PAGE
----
Need for speed: Industry leaders weigh on digital innovations in banking | Asian Banking & Finance
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Need for speed: Industry leaders weigh on digital innovations in banking

Financial literacy is a prong that must be reinforced to improve digital services.

As consumers shift to mobile in their daily transactions, the banking industry is also reeling in to provide the same services they offer in retail through digital applications and services.

Speaking during Asian Banking and Finance’s Roundtable Discussion held 28 April 2021, HSBC Regional Head of Digital, Wealth & Personal Banking for Asia Pacific Charles Allen, Bank Rakyat Indonesia EVP of Digital Banking Development and Operation Muhammad Ghifary, and China Construction Bank (Malaysia) Berhad Chief Digital & Global Banking Strategist Steven Wong Weng Leong shared their latest offerings and developments when it comes to digital banking.

Allen said that their growth in their services have improved compared to when they first embarked on going digital. From delivering services in seconds, to providing alternative solutions to their customers, HSBC was able to ramp up both their offerings and performance in a short period of time.

“We've taken our Hong Kong customer mobile onboarding journey from 45 minutes down to less than five minutes, making it much faster for customers to log on and do their everyday banking needs. If we go back a few years, it might take a customer 40 seconds to log on to our mobile app or website, but we're now down to four seconds because we've just recreated those journeys,” he said.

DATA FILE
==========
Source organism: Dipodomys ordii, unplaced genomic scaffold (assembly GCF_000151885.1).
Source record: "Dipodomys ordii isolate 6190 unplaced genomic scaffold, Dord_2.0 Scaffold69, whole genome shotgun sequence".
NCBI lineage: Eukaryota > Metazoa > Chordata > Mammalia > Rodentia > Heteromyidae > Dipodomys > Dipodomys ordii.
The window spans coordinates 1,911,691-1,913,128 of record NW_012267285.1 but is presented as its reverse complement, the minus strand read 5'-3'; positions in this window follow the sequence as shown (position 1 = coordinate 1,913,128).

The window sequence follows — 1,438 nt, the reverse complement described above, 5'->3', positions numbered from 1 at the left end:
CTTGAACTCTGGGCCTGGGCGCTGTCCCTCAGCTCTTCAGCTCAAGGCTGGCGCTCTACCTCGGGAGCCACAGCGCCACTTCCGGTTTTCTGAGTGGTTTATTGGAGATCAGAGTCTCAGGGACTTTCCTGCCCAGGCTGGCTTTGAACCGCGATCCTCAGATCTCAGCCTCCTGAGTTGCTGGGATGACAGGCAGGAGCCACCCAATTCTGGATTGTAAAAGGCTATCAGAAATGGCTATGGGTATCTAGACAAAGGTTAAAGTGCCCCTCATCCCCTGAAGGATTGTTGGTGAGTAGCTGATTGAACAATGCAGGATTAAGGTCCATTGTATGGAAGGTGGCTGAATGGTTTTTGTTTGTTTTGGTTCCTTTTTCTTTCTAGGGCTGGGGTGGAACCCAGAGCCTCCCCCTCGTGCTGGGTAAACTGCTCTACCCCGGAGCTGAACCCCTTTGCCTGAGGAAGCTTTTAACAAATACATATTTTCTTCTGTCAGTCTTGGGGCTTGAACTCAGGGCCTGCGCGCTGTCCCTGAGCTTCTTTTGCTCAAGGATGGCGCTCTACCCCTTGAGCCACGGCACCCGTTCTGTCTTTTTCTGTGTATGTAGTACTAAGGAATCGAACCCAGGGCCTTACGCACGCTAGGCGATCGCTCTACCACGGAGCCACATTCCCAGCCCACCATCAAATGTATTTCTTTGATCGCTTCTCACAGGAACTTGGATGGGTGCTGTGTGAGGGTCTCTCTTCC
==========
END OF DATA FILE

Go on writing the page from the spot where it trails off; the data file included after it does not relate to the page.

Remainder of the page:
“In many markets, we get 10, 15, or 20 logins per customer, per month, so it's becoming a daily routine. We get feedback around making it easier for customers, such as ‘I want to switch my device,’ or ‘I want to get a new phone but how do I move my account?’ So we've made that journey easier,” he added.

HSBC is combining great digital experience with the power of their people. In the last month, they brought on 100 new client facing wealth planners in China and they are launching new capabilities to help bring digital to the forefront.

With a strong performance in their digital growth, HSBC is aiming to focus on partnering with fintech firms and other companies in the industry to further improve the capabilities of their digital offerings.

“We've made a statement that we're investing $3.5b in wealth in the next five years. It's important to recognise that digital is actually already a massive contributor to what we do in wealth,” he said.

“We're close to 80% of our wealth sales in Asia Pacific. Our digital channels have come through double digit growth since last year. Over 80% of our securities trading goes through digital channels whilst 95% of all of our transactions or payment transactions go through digital,” he added.

Ghifary said that BRI enhanced their retail payment services by working on applications and prioritizing different segments. In BRI’s mobile banking platform, users increased by 250% compared to last year’s figures.

“Our mobile banking also showed a significant increase in its transaction volume, reaching up to 1,000% with our users and also increased by 250% than the previous year. We are focusing on our digital link product, both for consumer consumption and also for business as well. We try to speed up the time to deliver the disbursement whilst minimizing the risk as well,” he said.

“We try to keep digitising our core, try to build digital products that are actually customer centric. We are shaping the digital culture with the solution that we would like to deliver as to solve customer pain points, and also bring the hyper-personalised added value to them, especially for the micro segments,” he added,